An article published by the University of North Dakota School of Law in 2021, titled “Silent Crisis,” noted that while the number of Native American men, women and children who have disappeared or been murdered is difficult to gauge, data gleaned from the Sovereign Bodies Institute’s database contained 4,754 cases in the U.S. and Canada of missing and murdered Indigenous women as of August 2021.

    Proposition 47 audit

    Ramos also announced the launching of a state controller’s audit on the effectiveness of Proposition 47 in San Bernardino and Riverside counties. The law, which reduced some drug possession and property crimes offenses from felonies to misdemeanors, has generated fierce criticism and opposition from the law enforcement community since its passage in 2014.

    The key arguments by law enforcement is that the law, known as the Safe Neighborhoods and Schools Act, simply has not served its purpose and has led to spikes in crime, mainly property crimes such as commercial burglary and theft.

    Ramos said he took his proposal Tuesday before the Joint Committee on Legislative Audit, which approved the audit. He said the audit is the first of its kind since Proposition 47 was passed.

    “Today, we are gathered in effort to promote the efficiency of public safety in ensuring all our families in San Bernardino and Riverside County are put first,” Ramos said.

    While the law was meant, in part, to ensure offenders participate in drug rehabilitation programs instead of serving long stints in jail or prison, many law enforcement officials said the effort has proved somewhat futile.

    Sheriff Shannon Dicus said the state needs to take a hard look at the overall impact Proposition 47 has had on society and make the necessary adjustments.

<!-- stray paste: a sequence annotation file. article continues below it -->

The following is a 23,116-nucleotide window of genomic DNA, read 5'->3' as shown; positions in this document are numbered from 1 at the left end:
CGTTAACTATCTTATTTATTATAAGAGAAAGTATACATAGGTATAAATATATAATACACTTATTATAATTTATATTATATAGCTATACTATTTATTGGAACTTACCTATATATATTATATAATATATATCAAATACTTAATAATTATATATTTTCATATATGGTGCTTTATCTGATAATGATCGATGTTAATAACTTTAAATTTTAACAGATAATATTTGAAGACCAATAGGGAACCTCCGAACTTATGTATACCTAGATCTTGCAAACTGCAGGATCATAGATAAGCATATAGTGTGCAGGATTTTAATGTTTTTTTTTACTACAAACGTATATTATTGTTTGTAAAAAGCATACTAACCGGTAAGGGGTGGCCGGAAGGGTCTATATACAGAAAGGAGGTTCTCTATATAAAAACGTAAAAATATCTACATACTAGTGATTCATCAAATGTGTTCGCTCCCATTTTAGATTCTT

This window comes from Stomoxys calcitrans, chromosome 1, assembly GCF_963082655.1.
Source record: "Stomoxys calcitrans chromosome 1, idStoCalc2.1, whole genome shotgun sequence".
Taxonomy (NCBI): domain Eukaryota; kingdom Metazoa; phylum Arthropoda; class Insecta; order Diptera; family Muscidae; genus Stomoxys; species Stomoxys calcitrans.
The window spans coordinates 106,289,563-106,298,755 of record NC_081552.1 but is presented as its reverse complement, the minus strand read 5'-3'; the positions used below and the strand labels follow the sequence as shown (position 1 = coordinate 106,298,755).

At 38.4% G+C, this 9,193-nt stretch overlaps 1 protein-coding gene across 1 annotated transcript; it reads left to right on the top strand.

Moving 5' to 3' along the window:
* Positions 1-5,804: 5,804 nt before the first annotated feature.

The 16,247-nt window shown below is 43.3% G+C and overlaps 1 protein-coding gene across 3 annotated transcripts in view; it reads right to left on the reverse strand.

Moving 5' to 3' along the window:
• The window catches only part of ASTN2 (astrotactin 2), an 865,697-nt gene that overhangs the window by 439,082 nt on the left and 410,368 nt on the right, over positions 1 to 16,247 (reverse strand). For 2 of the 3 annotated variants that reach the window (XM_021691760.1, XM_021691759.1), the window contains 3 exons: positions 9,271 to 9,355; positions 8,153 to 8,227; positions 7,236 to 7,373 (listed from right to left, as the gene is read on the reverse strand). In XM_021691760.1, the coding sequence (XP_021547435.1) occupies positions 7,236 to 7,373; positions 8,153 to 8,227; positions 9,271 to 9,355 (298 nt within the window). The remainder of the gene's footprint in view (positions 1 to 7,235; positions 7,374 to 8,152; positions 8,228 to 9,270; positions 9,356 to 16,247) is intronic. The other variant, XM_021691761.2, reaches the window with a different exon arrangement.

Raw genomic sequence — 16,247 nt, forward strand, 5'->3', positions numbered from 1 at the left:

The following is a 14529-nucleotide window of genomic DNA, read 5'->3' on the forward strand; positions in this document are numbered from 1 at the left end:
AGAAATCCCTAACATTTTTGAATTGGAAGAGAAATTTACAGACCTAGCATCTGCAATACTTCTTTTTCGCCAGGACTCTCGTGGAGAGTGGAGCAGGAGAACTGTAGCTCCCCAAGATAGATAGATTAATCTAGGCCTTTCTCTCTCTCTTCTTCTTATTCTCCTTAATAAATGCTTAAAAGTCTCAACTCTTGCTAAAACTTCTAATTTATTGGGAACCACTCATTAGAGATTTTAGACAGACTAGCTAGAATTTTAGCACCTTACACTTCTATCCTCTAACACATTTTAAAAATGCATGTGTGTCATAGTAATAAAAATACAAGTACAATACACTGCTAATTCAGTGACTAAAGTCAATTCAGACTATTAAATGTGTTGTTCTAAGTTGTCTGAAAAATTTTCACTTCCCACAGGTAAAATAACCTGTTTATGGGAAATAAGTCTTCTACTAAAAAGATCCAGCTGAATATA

“After nine years, the unintended consequences of Prop. 47 continue to affect the quality of life in our communities,” Dicus said. “We continue to see increases in the homeless population, increases in the number of our residents battling with mental health issues and substance abuse issues, and increases in theft-related offenses.”

    From 2021 to 2022, the county experienced a 36% increase in commercial burglaries, a 55% percent increase in thefts from merchants, and a 25% increase in grand thefts, Dicus said.

    “Prop. 47 was titled the Safe Neighborhoods and Schools Act, and from our perspective, I can assure you, our schools in our neighborhoods are far from any safer,” said Grant Ward, president of the San Bernardino County Sheriff’s Benefit Association. “It’s time to do something different, and this audit if the first step to getting that done.”

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    One of the things Proposition 47 did was increase the threshold for felony grand theft from $400 to $950, which left many in law enforcement wincing.

    “Thieves can take up to $950 worth of property and only face a misdemeanor charge. These misdemeanors are dealt with through a citation,” Dicus said. “If the suspect is taken to jail, they are released soon after processing, to repeat the process all over again. Unfortunately, theft has been normalized. Thieves now look at this as an easy career path.”

    Dicus acknowledged, however, that for some drug- or alcohol-addicted criminal offenders, jail or drug court is the best option for detoxing, getting into treatment programs and even continuing their education.

    But Proposition 47 sabotages those efforts by allowing offenders to get off lightly, only likely to reoffend.

    “Why would you go into a rehabilitation center when you can just walk out of the court?” Ward asked. “While the original intent of Prop. 47 was, in fact, to bring more treatment to those in need and less jail time, it’s clear that that just isn’t happening.”

    ​ Orange County Register